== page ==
September 22, 2011

'The most charismatic cricketer of his generation'

ESPNcricinfo staff
A selection of tributes to former India captain MAK Pataudi
  shares 47

"It is a terrible news for me, he brought me up and guided me. I can't even express myself, it is one of my saddest days. He was a great human being, a great cricketer, a great fielder, shrewd captain, it is really sad. He always guided the youngsters. I was very close to him, so I can't really forget the way he brought me up. He was my first captain under whom I played. Whatever career I had, it stands on him."
Former India batsman Gundappa Viswanath is crestfallen at the passing of Mansur Ali Khan Pataudi

"It is an extremely painful loss for me. Unbearable and shocking loss. He was one of the greatest captains to lead India. He gave a new face to Indian cricket and emphasised on the role of quality fielding. He was primarily responsible for developing India's spin quartet in an aggressive role similar to what the West Indians had later in form of the pace quartet. He always believed that teams have to bowl at least 80 to 85 attacking overs out of 100 overs."
Erapalli Prasanna, the former India spinner, lauds Pataudi's captaincy skills

"It is a great personal loss, he was a very dear personal friend, he was my first captain, I learnt a lot from him. He was by far the best Indian captain to my mind of thinking. He was the first leader of Indian cricket who told everybody in the dressing room, 'look you are not playing for Delhi, Punjab, Madras, Calcutta or Bombay, you are playing for India. You are Indian.' That left a very very good mark on the minds of youngsters who played under him.

"His faith in the spinners was absolute and we all prospered under his captaincy, he guided us so comfortably and serenely, the spin quartet had the highest regard for him... We won't find the likes of him in a long, long time. His voice cannot be filled. A great, great chapter of Indian cricket has come to a close."
Former India captain Bishen Bedi says we won't see another Pataudi

"It is a big shock for me. It is too early for him to depart.. just 70 years. A great captain, always attacking and aggressive.. never defensive at any stage. He always focused on trying to win the match and would go all out to win. We had four spinners then, and I, especially, was extremely lucky to have had him as a captain."
Former India legspinner Bhagwat Chandrasekar is grateful to have had Pataudi as a captain

"Tiger Pataudi was my first captain. When I played my first Test in 1969, he was not just a nawab, royalty, but also already a superstar. When I walked out one morning to have breakfast at the CCI (Cricket Club of India) where the Indians players lived during a Mumbai Test, he invited me over to share a table with him and I'll never forget that. He was captain of India, a nawab and I was a debutant. He taught the Indian team how to win, he brought about its transformation convinced us that we could beat strong sides, even with limited resources, even by having basically three bowlers. He was aggressive but didn't shout on the field, nothing of the sort, his thinking about the game was that if you were playing for the country, you didn't have to be treated like children; you didn't need motivation or baby talk.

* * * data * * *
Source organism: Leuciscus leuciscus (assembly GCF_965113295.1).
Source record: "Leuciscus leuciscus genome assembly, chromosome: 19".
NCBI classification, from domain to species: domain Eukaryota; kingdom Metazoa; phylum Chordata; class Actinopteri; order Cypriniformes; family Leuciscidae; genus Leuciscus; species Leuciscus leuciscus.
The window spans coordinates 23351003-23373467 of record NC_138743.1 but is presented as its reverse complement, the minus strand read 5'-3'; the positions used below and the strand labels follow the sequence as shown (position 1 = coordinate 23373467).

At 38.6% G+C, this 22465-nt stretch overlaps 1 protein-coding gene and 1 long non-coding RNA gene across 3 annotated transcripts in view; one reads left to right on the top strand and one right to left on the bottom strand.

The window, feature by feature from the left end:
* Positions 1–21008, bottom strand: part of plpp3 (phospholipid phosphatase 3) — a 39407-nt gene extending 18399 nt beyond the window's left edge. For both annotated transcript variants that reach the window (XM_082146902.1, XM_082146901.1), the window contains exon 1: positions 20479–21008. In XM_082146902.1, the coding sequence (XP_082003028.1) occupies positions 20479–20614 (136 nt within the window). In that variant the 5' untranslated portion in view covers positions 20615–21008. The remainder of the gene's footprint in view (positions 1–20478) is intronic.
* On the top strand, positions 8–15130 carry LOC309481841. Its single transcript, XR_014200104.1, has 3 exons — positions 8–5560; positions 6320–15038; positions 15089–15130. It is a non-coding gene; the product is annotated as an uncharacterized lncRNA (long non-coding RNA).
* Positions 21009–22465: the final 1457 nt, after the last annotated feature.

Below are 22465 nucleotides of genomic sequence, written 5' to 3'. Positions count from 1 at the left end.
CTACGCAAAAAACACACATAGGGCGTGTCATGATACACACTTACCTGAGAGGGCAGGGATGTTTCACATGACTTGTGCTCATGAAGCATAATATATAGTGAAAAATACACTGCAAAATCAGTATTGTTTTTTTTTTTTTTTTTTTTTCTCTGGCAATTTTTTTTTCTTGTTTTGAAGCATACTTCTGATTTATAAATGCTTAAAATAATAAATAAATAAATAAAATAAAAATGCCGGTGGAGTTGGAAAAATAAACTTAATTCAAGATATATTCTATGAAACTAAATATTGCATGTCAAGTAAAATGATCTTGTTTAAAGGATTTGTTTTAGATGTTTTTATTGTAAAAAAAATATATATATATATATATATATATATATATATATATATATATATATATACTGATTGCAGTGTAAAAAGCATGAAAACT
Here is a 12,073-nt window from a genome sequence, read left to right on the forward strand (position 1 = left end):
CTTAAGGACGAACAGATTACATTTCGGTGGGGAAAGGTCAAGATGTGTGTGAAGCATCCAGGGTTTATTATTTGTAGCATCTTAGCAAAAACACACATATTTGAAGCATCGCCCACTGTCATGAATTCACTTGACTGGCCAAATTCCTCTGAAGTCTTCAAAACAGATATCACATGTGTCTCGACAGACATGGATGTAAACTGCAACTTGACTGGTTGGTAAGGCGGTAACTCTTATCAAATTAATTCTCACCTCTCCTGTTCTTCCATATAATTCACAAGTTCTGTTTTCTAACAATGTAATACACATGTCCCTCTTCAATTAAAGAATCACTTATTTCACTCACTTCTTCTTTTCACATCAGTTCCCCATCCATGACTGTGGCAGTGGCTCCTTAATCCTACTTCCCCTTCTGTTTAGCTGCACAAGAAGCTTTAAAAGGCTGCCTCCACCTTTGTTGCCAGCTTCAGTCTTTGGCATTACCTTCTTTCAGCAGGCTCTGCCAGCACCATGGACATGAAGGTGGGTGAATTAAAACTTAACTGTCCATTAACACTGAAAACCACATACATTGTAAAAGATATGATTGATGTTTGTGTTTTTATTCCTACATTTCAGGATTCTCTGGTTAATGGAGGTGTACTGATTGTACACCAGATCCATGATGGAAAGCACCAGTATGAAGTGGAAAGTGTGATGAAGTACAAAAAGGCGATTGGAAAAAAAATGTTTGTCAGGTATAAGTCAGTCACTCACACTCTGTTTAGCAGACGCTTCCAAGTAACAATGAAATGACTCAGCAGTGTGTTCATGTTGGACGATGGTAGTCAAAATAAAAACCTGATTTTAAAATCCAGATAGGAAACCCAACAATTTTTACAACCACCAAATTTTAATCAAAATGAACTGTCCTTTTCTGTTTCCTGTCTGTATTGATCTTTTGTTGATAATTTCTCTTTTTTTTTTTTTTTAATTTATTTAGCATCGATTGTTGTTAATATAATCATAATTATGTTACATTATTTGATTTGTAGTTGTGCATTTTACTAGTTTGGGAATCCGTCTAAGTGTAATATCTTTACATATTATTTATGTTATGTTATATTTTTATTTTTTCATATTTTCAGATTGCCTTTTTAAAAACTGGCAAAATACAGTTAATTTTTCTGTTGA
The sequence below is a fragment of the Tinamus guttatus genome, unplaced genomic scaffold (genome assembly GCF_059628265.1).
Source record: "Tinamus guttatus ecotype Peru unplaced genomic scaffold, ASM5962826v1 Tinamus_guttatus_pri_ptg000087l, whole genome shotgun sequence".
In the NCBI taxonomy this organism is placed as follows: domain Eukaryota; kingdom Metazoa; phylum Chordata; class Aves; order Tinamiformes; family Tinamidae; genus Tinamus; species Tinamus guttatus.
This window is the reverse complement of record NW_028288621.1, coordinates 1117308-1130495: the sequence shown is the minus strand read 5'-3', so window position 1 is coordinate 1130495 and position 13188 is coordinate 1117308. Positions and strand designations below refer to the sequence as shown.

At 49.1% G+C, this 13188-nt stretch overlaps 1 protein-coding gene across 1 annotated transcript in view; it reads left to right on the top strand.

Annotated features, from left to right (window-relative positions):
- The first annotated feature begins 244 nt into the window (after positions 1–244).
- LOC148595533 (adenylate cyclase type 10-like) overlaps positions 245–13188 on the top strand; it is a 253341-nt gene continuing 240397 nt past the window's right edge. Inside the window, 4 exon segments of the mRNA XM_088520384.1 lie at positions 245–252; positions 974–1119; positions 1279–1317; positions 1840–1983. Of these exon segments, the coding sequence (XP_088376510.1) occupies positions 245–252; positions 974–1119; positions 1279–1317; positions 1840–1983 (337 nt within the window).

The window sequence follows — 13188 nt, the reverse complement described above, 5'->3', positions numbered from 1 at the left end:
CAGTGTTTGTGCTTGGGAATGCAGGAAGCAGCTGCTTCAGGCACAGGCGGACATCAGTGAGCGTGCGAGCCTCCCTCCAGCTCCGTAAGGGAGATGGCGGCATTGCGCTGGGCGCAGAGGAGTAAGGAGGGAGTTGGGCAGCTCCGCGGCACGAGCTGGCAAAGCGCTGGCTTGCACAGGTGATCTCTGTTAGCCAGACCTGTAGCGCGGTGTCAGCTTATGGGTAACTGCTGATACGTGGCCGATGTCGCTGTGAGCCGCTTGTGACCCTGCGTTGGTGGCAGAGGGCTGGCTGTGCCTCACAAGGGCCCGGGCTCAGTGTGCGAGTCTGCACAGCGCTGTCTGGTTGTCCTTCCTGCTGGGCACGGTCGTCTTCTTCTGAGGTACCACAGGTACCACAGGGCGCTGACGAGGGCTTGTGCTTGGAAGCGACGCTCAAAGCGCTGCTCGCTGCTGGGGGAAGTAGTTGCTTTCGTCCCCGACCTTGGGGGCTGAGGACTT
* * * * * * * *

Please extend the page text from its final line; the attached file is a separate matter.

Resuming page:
"He treated us all as equals, as a captain he was totally professional on the field, aggressive, attacking. It didn't strike me then, but when I played against other captains, I realised just how attacking he was, I realised he was the best captain I had every played under. Off the field he was an extrovert, he loved going out, socialising, late night partying and often he said to me, 'you take cricket too seriously, you're young, enjoy your life. If you are too emotional about it and take it too seriously, you will be an unhappy man'."
Former India opening batsman, Chetan Chauhan, remembers Pataudi's zest for life

"Tiger Pataudi was the most charismatic cricketer of his generation. To bat with almost zero vision in one eye and still to score nearly 3000 runs and half a dozen centuries in Test cricket tells you what a genius he was. He will be terribly missed and it's a huge loss to the game of cricket."
Former India captain Sunil Gavaskar puts Pataudi's achievements in context

"I recently watched him on television and he looked great, but the sudden news of his death is a shock to me. When Pataudi started his career, we didn't have India-Pakistan ties but we got a chance to play together in a World XI and I found him a great human being, a charismatic character and a genuine cricket buff."
Former Pakistan captain Hanif Mohammad reminisces about meeting Pataudi

"Mansur Ali Khan Pataudi was a man of exceptional talent who turned out to be an inspiration to millions of cricketers, not only in India but across the globe. It was an honour and privilege to have known him. He became a true darling of India cricket due to his on the field heroics and off the field easy manners. After retirement, he maintained his close association with the game in different capacities, including as a commentator. Whenever he shared his views on the game, they were taken seriously as they were considered to be coming right from the bottom of the heart of one of India's greatest servants of the game. He will be sorely missed."